Nightmare (Ep #31): McKay, flying Goldman’s men out for a body retrieval mission, tells Goldman it’s his mother’s birthday and the first one he’ll miss. That the entire family was going to be there and call him as a surprise for her. We find out here that Johnny’s father was also a helicopter pilot in Korea, where he was killed while flying wounded into a MASH unit. This is a rare moment and episode for these two men, able to connect without sarcasm and biting words. Before they jump off his slick, Johnny wishes Goldman good luck. On the way back to base, he and his crew get shot down out of the sky. After crashing, they are immediately attacked. The crew are killed, and Johnny is wounded- shot in the shoulder. Having no weapon and now hurt, Johnny is forced to run. He later manages to ambush the four VC who are tracking him, killing all of them. He takes a knife and rifle from one and continues to flee. He will be forced to hide for the night. The next day, Johnny makes it back to the ruined slick, trying to get the radio to work when more VC arrive. He also spots another Huey coming in, so tries to warn them by rigging the 8-track player and blasting The Four Tops across the jungle. Goldman and his men rescue him at last. Although badly hurt, he still manages to be cute to Goldman who kneels next to him and asks if he can move. To which Johnny replies: “Can I move? First place Gary, Indiana Twist Contest two years in a row.”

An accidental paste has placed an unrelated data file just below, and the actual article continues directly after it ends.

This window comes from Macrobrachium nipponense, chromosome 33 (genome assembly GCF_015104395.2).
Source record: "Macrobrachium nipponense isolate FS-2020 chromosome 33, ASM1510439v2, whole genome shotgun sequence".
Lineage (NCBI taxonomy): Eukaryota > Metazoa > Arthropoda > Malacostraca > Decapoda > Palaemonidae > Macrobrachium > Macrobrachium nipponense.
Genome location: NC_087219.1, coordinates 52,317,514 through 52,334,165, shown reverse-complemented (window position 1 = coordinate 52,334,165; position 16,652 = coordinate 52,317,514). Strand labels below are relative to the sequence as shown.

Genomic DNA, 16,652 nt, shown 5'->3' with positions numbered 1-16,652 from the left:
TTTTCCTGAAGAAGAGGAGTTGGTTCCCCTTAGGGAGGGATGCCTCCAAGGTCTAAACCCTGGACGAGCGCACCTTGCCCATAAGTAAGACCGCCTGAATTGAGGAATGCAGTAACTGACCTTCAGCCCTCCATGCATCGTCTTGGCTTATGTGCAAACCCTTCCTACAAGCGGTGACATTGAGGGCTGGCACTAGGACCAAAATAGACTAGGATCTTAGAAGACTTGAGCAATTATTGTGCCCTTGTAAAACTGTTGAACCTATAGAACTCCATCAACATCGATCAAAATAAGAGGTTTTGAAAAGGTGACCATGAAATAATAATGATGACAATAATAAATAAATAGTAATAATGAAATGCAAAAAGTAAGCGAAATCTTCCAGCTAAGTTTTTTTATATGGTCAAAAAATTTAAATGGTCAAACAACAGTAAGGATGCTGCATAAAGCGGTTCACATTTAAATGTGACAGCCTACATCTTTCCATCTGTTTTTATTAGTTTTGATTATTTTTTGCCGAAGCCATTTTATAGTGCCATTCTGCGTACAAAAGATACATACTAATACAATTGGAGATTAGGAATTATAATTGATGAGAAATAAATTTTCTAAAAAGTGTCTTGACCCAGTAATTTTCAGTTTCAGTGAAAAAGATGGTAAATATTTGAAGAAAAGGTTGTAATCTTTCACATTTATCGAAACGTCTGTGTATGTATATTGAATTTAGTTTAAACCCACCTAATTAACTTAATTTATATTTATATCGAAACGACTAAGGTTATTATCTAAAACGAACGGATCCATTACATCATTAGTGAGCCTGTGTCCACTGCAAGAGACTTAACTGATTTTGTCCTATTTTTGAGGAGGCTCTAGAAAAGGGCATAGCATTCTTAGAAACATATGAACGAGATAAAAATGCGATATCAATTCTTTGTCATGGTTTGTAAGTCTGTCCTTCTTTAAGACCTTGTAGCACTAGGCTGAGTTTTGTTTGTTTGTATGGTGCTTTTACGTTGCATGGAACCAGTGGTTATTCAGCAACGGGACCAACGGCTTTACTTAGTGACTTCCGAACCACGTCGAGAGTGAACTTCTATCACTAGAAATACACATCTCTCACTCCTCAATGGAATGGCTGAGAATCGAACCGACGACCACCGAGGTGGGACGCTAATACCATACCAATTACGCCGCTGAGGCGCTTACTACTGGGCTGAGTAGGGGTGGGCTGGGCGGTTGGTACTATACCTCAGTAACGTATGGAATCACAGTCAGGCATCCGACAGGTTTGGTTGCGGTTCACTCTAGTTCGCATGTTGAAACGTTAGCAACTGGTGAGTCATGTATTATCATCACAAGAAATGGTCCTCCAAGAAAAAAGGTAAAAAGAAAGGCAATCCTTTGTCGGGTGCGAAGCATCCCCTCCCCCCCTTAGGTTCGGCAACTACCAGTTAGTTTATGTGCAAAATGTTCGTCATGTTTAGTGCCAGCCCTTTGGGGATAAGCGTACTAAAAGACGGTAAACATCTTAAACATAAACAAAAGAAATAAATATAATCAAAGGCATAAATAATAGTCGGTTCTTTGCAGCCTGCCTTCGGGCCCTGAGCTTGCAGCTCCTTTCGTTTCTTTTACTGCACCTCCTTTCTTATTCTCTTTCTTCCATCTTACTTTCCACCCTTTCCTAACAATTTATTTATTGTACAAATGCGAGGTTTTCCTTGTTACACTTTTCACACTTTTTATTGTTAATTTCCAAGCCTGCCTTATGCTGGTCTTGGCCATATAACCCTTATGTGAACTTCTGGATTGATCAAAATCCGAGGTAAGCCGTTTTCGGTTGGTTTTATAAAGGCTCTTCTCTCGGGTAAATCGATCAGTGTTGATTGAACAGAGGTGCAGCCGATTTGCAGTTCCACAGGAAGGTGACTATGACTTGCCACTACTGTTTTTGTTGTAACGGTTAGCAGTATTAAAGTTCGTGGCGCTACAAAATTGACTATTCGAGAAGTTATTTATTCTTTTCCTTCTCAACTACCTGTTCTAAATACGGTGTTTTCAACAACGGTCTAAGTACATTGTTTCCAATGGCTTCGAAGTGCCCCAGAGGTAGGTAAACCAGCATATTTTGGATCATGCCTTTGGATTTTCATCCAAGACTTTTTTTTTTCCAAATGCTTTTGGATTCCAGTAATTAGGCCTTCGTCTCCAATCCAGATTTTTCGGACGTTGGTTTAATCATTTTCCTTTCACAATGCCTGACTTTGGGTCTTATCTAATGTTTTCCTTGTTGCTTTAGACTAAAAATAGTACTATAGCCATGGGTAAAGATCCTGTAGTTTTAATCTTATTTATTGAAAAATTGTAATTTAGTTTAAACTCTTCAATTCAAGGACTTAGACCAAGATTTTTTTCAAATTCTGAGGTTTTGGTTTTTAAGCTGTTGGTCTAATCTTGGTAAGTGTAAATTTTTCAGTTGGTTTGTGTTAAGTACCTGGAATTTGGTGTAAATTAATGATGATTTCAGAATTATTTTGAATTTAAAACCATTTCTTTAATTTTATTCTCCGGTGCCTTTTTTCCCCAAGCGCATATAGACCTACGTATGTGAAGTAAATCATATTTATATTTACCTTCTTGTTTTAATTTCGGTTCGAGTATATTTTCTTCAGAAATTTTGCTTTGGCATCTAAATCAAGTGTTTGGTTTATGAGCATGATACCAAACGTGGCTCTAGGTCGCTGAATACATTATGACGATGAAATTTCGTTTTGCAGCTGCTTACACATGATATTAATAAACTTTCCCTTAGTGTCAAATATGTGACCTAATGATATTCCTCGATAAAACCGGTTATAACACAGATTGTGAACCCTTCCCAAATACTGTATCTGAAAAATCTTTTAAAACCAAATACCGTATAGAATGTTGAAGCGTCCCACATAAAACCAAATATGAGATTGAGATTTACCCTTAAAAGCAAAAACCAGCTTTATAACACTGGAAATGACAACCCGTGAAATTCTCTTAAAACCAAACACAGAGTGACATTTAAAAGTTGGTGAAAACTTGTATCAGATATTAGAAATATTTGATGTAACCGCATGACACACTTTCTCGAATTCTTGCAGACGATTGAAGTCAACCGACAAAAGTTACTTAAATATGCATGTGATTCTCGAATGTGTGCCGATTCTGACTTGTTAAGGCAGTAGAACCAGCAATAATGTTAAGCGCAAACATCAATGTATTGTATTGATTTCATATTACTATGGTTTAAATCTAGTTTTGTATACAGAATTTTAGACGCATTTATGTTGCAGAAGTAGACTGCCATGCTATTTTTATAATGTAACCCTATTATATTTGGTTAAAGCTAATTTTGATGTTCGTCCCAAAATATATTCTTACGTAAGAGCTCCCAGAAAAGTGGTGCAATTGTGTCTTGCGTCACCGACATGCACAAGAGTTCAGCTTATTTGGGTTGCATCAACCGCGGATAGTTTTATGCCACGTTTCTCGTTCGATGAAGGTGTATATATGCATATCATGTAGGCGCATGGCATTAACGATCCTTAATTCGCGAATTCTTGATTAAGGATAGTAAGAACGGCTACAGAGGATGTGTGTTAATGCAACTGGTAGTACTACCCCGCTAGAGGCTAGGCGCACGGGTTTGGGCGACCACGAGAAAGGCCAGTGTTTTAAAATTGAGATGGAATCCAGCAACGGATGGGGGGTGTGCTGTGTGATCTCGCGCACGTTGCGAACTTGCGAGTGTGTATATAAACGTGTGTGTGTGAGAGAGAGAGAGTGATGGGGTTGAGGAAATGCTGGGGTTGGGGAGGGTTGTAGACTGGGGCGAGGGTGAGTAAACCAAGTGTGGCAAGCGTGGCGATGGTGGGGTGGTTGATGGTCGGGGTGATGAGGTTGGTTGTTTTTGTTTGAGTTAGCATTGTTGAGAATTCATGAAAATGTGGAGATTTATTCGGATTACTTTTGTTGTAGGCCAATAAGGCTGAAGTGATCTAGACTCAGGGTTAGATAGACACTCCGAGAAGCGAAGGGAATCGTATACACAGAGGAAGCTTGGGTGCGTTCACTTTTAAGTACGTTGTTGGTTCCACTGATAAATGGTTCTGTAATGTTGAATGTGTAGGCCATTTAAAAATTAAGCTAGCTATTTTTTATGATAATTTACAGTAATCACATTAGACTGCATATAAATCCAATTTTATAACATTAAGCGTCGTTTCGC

Promised Land (Ep #32): Johnny does not appear in this episode.
Lonesome Cowboy Blues (Ep #33): Alex talks to Johnny, telling him she is going to follow a Vietnamese woman she has been helping. Not wanting Alex hurt, and Goldman upset, McKay goes with her into Saigon. He ends up protecting her and saving the Vietnamese woman when things go wrong, shooting a Special Forces advisor who was really a VC informant along with another VC.
Sins of the Father (Ep #34): Johnny does not appear in this episode.
Sealed With a Kiss (Ep #35): McKay speaks with Alex about a Seal mission that Myron was going on. He becomes confused when she informs him that she will not be keeping tabs on Myron while he is out on the mission. Later, he arrives at the same embassy party Alex is at, and she overhears that Myron has missed his last couple of radio check-ins. After a mild altercation with Capt. Palmer, McKay snatches Alex out of the party. Later, he is seen sobering her up, lending his support to her as he informs her that it can’t be easy to wait for Myron to come back from a mission.
Hard Stripe (Ep #36): Johnny tries to talk to Goldman about Alex while both of them are in the showers. He tries to convince Goldman that he should do what Alex wants, the two exchanging angry words. Later, when he overhears Alex tell Third Squad she would not be working with them any longer, McKay questions her about her relationship with Myron. Seeing a chance, he then asks her out to dinner. The next day, McKay ends up talking Goldman in when Myron is left to try and fly a Huey back to base after the pilot and crew is shot. With patience, he keeps Myron calm and gets him safely back to base. Afterwards, he talks to Goldman, who is still clearly shook up. He reassures Myron that he did real well and saved the pilot’s life.